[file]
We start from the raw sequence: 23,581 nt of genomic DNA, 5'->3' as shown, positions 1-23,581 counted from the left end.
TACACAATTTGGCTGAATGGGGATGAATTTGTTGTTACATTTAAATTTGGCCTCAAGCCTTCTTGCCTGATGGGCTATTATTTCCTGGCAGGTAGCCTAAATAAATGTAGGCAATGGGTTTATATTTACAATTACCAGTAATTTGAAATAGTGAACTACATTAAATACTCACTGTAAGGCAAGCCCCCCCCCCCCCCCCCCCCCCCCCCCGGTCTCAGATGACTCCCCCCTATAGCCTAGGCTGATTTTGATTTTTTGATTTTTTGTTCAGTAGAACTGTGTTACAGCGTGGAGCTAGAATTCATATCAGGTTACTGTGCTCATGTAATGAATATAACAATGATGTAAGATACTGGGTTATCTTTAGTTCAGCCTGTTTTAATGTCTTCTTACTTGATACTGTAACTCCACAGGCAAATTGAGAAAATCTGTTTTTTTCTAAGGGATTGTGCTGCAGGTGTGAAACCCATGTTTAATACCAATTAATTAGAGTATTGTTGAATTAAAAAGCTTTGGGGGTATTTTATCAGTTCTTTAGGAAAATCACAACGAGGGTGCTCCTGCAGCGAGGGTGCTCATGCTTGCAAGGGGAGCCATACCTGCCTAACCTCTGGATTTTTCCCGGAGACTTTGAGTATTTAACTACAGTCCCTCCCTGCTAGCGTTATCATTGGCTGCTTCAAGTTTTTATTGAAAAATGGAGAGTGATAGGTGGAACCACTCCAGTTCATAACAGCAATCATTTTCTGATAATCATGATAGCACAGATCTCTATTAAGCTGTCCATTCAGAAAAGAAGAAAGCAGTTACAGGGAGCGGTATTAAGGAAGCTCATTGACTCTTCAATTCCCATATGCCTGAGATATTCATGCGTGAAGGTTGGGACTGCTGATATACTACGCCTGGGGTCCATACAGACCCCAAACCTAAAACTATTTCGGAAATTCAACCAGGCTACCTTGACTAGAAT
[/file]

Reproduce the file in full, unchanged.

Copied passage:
We start from the raw sequence: 23,581 nt of genomic DNA, 5'->3' as shown, positions 1-23,581 counted from the left end.
TACACAATTTGGCTGAATGGGGATGAATTTGTTGTTACATTTAAATTTGGCCTCAAGCCTTCTTGCCTGATGGGCTATTATTTCCTGGCAGGTAGCCTAAATAAATGTAGGCAATGGGTTTATATTTACAATTACCAGTAATTTGAAATAGTGAACTACATTAAATACTCACTGTAAGGCAAGCCCCCCCCCCCCCCCCCCCCCCCCCCCGGTCTCAGATGACTCCCCCCTATAGCCTAGGCTGATTTTGATTTTTTGATTTTTTGTTCAGTAGAACTGTGTTACAGCGTGGAGCTAGAATTCATATCAGGTTACTGTGCTCATGTAATGAATATAACAATGATGTAAGATACTGGGTTATCTTTAGTTCAGCCTGTTTTAATGTCTTCTTACTTGATACTGTAACTCCACAGGCAAATTGAGAAAATCTGTTTTTTTCTAAGGGATTGTGCTGCAGGTGTGAAACCCATGTTTAATACCAATTAATTAGAGTATTGTTGAATTAAAAAGCTTTGGGGGTATTTTATCAGTTCTTTAGGAAAATCACAACGAGGGTGCTCCTGCAGCGAGGGTGCTCATGCTTGCAAGGGGAGCCATACCTGCCTAACCTCTGGATTTTTCCCGGAGACTTTGAGTATTTAACTACAGTCCCTCCCTGCTAGCGTTATCATTGGCTGCTTCAAGTTTTTATTGAAAAATGGAGAGTGATAGGTGGAACCACTCCAGTTCATAACAGCAATCATTTTCTGATAATCATGATAGCACAGATCTCTATTAAGCTGTCCATTCAGAAAAGAAGAAAGCAGTTACAGGGAGCGGTATTAAGGAAGCTCATTGACTCTTCAATTCCCATATGCCTGAGATATTCATGCGTGAAGGTTGGGACTGCTGATATACTACGCCTGGGGTCCATACAGACCCCAAACCTAAAACTATTTCGGAAATTCAACCAGGCTACCTTGACTAGAAT